Hedwig Holstein, age 85, of Geneva, passed away Wednesday, January 24, 2018 at Inspirations Assisted Living Facility in St. Charles surrounded by her family.
She was born December 19, 1932 in Germany the daughter of Rentner Johann and Albertine (Wieczorek) Sacher.
Hedy never had it easy. At a very young age, she had to take care of her parents. First her father, who died of cancer when she was 16 and then her mother. As war clouds looked over eastern Germany, money, food and medicine were very scarce. As the Russian front moved westward, she and family had to run. They left with nothing and they were in constant peril. She saw horrors, some of which she never spoke until days before her passing.
After the war, she reconnected with the man who would become our father. As young newlyweds, they dreamed of a better life. They wanted to raise a family in a place that offered opportunity and north eastern Germany was ravaged and would take a long time to recover. They considered New Zealand and even Greenland. But, ultimately, the opportunity of the United States drew them to leave everything once again.
Thanks to the benevolence of her sister in law, Hedy and Erwin made their way to Chicago. They had no money, no belongings and spoke no English. They found a small flat in a Chicago bungalow owned by an elderly German couple who took them under their wings. Slowly, they found odd jobs and scraped together money, literally pennies at a time. Eventually dad found work as a typesetter at Curt Teich and Co., a German owned company that printed beautiful color postcards. Mom found work as a seamstress making high-end draperies for Marshall Field and Company. They skimped and saved. They were on their way to living the American Dream, but it was never easy.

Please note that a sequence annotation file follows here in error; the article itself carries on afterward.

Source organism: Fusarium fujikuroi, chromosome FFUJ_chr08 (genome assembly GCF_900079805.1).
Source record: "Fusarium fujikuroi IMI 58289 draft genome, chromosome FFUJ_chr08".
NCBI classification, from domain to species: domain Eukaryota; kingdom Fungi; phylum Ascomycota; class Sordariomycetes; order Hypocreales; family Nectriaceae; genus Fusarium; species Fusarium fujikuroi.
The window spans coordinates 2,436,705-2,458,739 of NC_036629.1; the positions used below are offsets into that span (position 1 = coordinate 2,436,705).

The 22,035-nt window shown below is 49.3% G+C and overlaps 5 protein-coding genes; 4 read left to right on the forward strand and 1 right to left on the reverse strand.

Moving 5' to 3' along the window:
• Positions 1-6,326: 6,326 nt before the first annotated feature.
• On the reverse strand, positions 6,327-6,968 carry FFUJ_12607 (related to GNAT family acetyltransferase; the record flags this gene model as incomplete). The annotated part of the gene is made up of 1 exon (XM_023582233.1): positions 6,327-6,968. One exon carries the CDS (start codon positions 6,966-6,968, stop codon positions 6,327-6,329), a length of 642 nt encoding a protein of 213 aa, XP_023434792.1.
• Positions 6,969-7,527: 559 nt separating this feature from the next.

They also tried to start a family. Like everything else, it wasn’t easy. They prayed and ultimately, Mark was born in 1961, almost ten years after they married. Sonja came soon after in 1963. Chris was born in 1970. Mom immediately stopped working and became a devoted and dedicated parent.
Shortly after Mark was born, they bought their first house in the Lincoln Square neighborhood, an enclave of German immigrants. Mom’s brother- in-law described the house as a “cow stall” because it was in pretty rough shape. But it was what they could afford and they were thrilled to have it. They loved that house. It was a safe neighborhood, the schools were good, and they had neighbors that welcomed them.
They put their blood, sweat and tears into that old house and made it a beautiful home. Money was very tight, but we never felt deprived. Mom was great cook and could stretch groceries in very creative ways. Dad spent every spare minute working on that house, pausing only if money for supplies ran out. We lived the pretty idyllic childhood that seems so elusive these days. They taught us the value of hard work, education and family. They inspired us to be the people we are today.